It is only an estimate. A significant error is possible. eGFR is most likely to be inaccurate in people at extremes of body type, for example malnourished, amputees, etc. See Race, below. It is not valid in pregnant women or in children (see Age, below).
Confidence intervals: 90% confidence intervals are quite wide, e.g. 90% of patients will have a measured GFR within 30% of their estimated GFR. 98% have measured values within 50% of the estimated value. For an individual patient values will be much more consistent than this, just as creatinine values are – e.g. a 20% fall in eGFR is certain to reflect an important change.
Race: Some racial groups may not fit the MDRD equation well. It was originally validated for US white and black patients. For Afro Caribbean black patients, eGFR was 21% higher for any given creatinine in the MDRD study. So if race was not included in the estimate you have, it should be increased by approx. 20% for a black patient. In the UK white population the equation seems to work quite well. It may not perform so well in all racial groups.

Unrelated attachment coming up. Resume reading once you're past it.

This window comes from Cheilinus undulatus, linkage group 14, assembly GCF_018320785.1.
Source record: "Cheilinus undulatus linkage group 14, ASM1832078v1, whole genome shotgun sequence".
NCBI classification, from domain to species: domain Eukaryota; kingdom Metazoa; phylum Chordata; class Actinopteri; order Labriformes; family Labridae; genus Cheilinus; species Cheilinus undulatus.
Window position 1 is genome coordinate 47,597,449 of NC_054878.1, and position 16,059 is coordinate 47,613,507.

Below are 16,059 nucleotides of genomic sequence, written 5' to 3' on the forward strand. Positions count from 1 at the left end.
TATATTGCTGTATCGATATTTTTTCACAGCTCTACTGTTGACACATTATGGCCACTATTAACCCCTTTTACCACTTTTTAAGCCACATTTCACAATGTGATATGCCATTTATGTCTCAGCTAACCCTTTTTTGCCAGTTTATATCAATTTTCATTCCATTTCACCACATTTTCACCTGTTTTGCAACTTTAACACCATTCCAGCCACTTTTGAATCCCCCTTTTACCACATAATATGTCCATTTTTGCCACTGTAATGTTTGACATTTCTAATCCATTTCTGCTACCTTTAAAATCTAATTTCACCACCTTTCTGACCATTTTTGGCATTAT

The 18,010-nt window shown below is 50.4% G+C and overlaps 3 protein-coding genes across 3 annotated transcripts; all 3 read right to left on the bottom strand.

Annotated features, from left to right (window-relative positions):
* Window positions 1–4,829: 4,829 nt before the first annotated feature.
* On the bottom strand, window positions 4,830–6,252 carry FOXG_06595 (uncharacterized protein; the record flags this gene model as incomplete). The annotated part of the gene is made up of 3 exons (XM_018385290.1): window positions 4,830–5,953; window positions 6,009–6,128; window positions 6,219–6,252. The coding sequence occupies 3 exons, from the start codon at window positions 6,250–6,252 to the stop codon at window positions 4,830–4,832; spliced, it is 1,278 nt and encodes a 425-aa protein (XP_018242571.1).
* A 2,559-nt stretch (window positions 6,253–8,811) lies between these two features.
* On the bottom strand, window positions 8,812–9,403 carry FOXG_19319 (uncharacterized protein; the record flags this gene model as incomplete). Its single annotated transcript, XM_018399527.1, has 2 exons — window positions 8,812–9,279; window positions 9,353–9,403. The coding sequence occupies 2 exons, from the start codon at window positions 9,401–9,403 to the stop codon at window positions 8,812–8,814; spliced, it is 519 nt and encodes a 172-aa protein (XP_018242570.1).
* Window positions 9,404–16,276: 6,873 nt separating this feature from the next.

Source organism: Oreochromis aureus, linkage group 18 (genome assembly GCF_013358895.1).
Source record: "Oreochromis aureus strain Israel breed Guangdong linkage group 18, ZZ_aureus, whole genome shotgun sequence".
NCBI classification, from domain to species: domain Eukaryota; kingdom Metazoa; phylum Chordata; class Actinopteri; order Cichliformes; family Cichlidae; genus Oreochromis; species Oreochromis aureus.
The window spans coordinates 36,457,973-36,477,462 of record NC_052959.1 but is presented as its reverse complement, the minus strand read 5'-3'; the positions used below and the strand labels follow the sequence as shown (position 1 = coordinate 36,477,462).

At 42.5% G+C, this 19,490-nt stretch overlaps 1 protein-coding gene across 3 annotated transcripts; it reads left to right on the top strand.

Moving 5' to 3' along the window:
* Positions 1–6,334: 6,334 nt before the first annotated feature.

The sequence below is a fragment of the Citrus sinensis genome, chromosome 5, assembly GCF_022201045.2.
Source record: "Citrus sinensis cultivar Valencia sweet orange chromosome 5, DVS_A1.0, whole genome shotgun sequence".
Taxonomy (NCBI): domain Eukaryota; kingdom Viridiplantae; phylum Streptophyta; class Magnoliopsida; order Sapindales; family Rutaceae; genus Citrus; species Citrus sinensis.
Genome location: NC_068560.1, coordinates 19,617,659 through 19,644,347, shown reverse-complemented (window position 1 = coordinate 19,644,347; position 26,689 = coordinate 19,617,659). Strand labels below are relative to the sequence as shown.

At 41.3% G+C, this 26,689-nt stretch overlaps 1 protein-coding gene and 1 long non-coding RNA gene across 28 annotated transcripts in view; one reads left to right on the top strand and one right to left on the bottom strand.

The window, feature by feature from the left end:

Not so good near normal: The MDRD equation tends to underestimate normal or near-normal function, so slightly low values should not be over-interpreted. Furthermore, laboratory differences in creatinine estimations may make significant differences. Routine reporting of eGFR values >90 is not recommended and many labs are now reporting all values over 60 as >60. Note however that a significant (e.g. 20%) rise in creatinine while eGFR is >60 may still be important as it will usually reflect a real change in GFR.
Creatinine level must be stable: eGFR calculations assume that the level of creatinine in the blood is stable over days or longer. They are not valid if it is changing.
Age: The MDRD equation is not valid for under-18s. Use the Counahan-Barrat method for children – e.g. the paediatric calculator from Steve Fadem at nephron.com
Which MDRD equation? in the UK, most laboratories calculate eGFR on all samples sent for creatinine measurement. Since 2006 the equation they use should take into account local variations in accuracy of creatinine assays, so eGFR values obtained in this way should be a little more accurate than those generated by any of the online calculators (including ours). Technically, this is the “175” equation used with a correction factor when necessary, rather than the original “186” equation.